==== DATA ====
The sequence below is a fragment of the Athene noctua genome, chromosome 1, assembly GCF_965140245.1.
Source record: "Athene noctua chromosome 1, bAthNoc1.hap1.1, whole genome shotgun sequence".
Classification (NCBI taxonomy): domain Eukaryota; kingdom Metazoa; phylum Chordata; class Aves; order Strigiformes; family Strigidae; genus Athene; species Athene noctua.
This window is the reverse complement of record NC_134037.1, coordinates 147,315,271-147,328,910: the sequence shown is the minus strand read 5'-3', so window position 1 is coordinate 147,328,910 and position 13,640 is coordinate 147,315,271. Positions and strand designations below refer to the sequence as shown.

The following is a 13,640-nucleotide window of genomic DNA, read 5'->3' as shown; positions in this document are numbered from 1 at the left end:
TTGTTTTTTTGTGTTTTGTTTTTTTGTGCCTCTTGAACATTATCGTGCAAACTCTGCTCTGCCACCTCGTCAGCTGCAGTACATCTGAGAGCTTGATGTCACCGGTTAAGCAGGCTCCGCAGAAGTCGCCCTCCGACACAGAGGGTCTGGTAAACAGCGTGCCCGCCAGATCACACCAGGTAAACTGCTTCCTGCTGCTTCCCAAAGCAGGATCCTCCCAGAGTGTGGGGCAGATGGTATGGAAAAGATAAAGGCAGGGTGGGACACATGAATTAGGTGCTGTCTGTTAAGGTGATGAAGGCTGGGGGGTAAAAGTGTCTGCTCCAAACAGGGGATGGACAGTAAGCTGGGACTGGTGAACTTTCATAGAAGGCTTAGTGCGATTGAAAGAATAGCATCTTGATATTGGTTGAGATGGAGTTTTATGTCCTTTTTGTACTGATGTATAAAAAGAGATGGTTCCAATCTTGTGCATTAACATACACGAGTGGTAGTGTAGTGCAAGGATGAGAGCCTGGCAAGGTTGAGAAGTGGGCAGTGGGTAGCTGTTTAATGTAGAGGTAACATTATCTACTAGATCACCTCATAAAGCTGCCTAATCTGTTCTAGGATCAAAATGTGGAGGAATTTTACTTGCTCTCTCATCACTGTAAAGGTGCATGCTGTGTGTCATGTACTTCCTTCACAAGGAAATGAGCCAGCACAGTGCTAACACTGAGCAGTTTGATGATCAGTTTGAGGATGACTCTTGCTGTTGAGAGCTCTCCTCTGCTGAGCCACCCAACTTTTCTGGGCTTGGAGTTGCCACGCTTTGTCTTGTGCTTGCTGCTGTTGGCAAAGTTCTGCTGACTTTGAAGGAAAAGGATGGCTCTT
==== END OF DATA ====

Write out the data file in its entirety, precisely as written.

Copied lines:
The sequence below is a fragment of the Athene noctua genome, chromosome 1, assembly GCF_965140245.1.
Source record: "Athene noctua chromosome 1, bAthNoc1.hap1.1, whole genome shotgun sequence".
Classification (NCBI taxonomy): domain Eukaryota; kingdom Metazoa; phylum Chordata; class Aves; order Strigiformes; family Strigidae; genus Athene; species Athene noctua.
This window is the reverse complement of record NC_134037.1, coordinates 147,315,271-147,328,910: the sequence shown is the minus strand read 5'-3', so window position 1 is coordinate 147,328,910 and position 13,640 is coordinate 147,315,271. Positions and strand designations below refer to the sequence as shown.

The following is a 13,640-nucleotide window of genomic DNA, read 5'->3' as shown; positions in this document are numbered from 1 at the left end:
TTGTTTTTTTGTGTTTTGTTTTTTTGTGCCTCTTGAACATTATCGTGCAAACTCTGCTCTGCCACCTCGTCAGCTGCAGTACATCTGAGAGCTTGATGTCACCGGTTAAGCAGGCTCCGCAGAAGTCGCCCTCCGACACAGAGGGTCTGGTAAACAGCGTGCCCGCCAGATCACACCAGGTAAACTGCTTCCTGCTGCTTCCCAAAGCAGGATCCTCCCAGAGTGTGGGGCAGATGGTATGGAAAAGATAAAGGCAGGGTGGGACACATGAATTAGGTGCTGTCTGTTAAGGTGATGAAGGCTGGGGGGTAAAAGTGTCTGCTCCAAACAGGGGATGGACAGTAAGCTGGGACTGGTGAACTTTCATAGAAGGCTTAGTGCGATTGAAAGAATAGCATCTTGATATTGGTTGAGATGGAGTTTTATGTCCTTTTTGTACTGATGTATAAAAAGAGATGGTTCCAATCTTGTGCATTAACATACACGAGTGGTAGTGTAGTGCAAGGATGAGAGCCTGGCAAGGTTGAGAAGTGGGCAGTGGGTAGCTGTTTAATGTAGAGGTAACATTATCTACTAGATCACCTCATAAAGCTGCCTAATCTGTTCTAGGATCAAAATGTGGAGGAATTTTACTTGCTCTCTCATCACTGTAAAGGTGCATGCTGTGTGTCATGTACTTCCTTCACAAGGAAATGAGCCAGCACAGTGCTAACACTGAGCAGTTTGATGATCAGTTTGAGGATGACTCTTGCTGTTGAGAGCTCTCCTCTGCTGAGCCACCCAACTTTTCTGGGCTTGGAGTTGCCACGCTTTGTCTTGTGCTTGCTGCTGTTGGCAAAGTTCTGCTGACTTTGAAGGAAAAGGATGGCTCTT